Spoke to my graduate school advisor about my thesis today. I completed my coursework a year ago and am a thesis away from getting my Master’s degree. It’s not been going too terribly well.
The problem, in addition to moving twice and having a baby, is that I get pulled away by a bunch of different questions and ideas. All of which fade as I get into the next one. However, I think I might know the general direction that I want to go. Might as well share.
I’m thinking about doing my thesis on the educational technology stuff that I’ve been immersed in these last seven or eight months. I haven’t been here long, but I’ve found technology to be a thread throughout my teaching and learning. These new mediums are fascinating to me — not because of computers, but because of the ability to connect, reflect and build community. I can do stuff with the web that I can’t do in the classroom. My hunch, and I’m sure I’m preaching to the choir here, is that these technologies, used properly, can help us to teach better.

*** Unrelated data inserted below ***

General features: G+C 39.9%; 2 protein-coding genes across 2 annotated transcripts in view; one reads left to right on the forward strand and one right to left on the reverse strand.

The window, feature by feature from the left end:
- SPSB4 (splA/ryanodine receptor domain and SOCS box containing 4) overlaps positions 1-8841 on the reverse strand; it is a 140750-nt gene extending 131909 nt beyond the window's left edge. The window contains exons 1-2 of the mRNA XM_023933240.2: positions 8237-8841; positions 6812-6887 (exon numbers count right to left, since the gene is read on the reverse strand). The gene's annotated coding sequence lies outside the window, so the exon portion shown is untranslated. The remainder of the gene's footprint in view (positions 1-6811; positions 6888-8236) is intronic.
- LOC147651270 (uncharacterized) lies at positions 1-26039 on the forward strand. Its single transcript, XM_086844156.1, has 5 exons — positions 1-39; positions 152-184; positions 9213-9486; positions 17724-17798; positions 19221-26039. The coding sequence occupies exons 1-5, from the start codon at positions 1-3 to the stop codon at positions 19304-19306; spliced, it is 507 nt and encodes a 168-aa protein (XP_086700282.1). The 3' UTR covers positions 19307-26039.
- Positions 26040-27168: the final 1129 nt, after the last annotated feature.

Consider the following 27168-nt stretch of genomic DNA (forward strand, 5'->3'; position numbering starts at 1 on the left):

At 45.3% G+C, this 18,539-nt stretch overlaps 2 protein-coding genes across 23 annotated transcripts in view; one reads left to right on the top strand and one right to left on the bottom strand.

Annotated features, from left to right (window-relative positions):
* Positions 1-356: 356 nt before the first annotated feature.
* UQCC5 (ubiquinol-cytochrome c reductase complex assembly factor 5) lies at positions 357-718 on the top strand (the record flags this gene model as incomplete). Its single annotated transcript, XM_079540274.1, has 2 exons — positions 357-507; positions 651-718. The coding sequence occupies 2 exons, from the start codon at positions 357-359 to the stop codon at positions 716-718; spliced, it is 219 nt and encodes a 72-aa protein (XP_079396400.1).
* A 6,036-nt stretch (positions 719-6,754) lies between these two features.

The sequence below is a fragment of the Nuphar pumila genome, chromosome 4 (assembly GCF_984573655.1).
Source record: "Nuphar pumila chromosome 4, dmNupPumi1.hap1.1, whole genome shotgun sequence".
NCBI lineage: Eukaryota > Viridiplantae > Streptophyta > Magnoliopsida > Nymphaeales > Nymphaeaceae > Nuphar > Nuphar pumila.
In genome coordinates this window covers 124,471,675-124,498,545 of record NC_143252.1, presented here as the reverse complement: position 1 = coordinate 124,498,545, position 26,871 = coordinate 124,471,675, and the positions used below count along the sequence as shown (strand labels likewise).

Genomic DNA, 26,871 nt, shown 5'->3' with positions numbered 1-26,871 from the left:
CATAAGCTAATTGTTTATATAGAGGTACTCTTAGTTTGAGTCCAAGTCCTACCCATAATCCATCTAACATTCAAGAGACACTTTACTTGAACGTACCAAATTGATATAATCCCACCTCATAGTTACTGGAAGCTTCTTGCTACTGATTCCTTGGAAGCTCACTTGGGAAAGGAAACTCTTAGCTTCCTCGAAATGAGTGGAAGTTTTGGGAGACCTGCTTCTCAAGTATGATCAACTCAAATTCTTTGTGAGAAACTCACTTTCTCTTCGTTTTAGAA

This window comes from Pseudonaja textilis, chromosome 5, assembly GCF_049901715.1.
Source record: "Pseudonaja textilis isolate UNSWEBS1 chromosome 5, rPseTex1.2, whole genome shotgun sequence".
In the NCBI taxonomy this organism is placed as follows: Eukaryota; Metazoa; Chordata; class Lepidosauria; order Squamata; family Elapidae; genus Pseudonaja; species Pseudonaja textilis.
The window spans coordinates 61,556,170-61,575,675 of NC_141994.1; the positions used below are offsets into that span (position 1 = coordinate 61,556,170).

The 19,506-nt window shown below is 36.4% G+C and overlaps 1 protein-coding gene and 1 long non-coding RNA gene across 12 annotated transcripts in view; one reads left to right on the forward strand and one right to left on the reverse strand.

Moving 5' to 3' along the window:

No. That’s not right. They help students to learn better — because they require that students take the wheel and drive their own learning. It’s not too hard to fake a worksheet — but try to fake a blog or active participation in a learning community.
I’d love to back that up and be able to cite some research on that. I’d also like to analyze what works when it comes to creating community online. I guess I’ve got at least two research questions here:
1. How do web-based technologies affect student learning? Teacher preparation?
2. What are some effective strategies to use when teaching with these technologies? How do you create a successful and (self)sustaining community of online learners? #
These are definite first draft sorts of questions — but I’ve really been thinking about them for a while. I know I’m not alone.